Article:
Ever wondered how the pros record great vocals at home even if they don’t have the latest, most expensive equipment?
As it turns out there’s more to a great vocal than you’d think. In fact, having the best equipment in the world won’t help you one bit if you don’t know how to get the most out of it.
If the following statement isn’t already a saying I really think it should be…
…“A tool is only as effective as the person using it”
So what does it take to record great vocals at home? Luckily for you, I’ve done this wrong enough times to realize I needed help. Below you’ll find some tips I’ve learned from some of my very gifted sound engineer friends.
You Need A Good Mic
This might seem obvious but when the budget is tight it can be quite tempting to go with a substandard mic. This is a huge mistake!
A low quality mic simply can’t pick up all the detail and unique nuances of your voice when you sing into it. And if you’re thinking what I used to think let me stop you right now.
“You can fix a bad vocal with plugins”
You can’t add mood, emotion and feel to a vocal track after it’s been recorded. Digital recording technology has seen some pretty incredible advances over the years but there are still significant limitations in what it can do.
Don’t Go Cheap On The Audio Interface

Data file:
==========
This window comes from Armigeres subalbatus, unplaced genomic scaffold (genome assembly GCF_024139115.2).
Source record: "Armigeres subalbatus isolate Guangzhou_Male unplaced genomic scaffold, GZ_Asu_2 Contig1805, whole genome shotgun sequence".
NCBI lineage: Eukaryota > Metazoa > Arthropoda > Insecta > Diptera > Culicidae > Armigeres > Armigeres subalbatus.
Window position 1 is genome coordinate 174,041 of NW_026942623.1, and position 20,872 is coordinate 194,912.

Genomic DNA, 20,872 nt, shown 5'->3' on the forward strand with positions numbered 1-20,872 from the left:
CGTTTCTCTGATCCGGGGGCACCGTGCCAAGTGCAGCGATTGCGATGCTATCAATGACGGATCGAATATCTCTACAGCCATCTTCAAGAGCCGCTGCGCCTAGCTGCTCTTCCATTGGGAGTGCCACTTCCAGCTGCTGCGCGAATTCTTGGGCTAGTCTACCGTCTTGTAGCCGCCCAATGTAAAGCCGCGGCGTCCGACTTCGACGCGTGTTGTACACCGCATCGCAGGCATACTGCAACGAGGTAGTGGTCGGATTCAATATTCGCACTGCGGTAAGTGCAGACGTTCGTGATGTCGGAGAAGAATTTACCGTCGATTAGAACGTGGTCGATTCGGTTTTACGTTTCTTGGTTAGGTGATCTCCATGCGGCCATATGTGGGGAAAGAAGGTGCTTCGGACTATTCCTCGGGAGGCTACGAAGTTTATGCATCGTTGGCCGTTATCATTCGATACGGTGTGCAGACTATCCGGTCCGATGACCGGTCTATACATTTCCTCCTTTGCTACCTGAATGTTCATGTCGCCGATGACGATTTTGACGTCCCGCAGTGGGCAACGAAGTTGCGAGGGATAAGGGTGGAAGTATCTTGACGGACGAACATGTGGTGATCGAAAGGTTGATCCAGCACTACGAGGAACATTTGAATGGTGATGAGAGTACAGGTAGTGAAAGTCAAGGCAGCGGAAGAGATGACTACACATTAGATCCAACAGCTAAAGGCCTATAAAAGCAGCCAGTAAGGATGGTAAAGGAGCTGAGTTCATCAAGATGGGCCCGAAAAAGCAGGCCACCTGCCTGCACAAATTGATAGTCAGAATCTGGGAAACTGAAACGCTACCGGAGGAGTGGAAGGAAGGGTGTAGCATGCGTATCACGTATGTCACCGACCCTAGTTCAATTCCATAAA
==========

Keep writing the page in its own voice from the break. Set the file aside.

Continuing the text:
The digital audio interface, which is what you’ll use to connect your instruments and microphones to your computer, will need to take analog audio and convert it to digital audio so it can then be recorded and manipulated in your DAW software.
As you can imagine this is a labor intensive process and a potential bottleneck in the quality of the recorded audio.
As with the microphones above, cheaper, lower quality components like the ones you’ll find in budget interfaces are simply not capable of capturing high quality audio. At least not high enough for professional recordings.
How to Choose a Digital Audio Interface
While you don’t have to bankrupt yourself when buying an audio interface, you definitely don’t want to go too cheap either.
Do some research on your own to find the best combination of quality and price. Reviews on music retailer websites will prove very useful here.
The reviews on these sites tend to left by music professionals and are usually more helpful than reviews on more general retail sites like Amazon. You don’t want to buy based on a review left by a gamer for example.
Use a Pop Filter
This little device has many names and is usually pretty inexpensive but boy does it make a huge difference in your vocal recordings.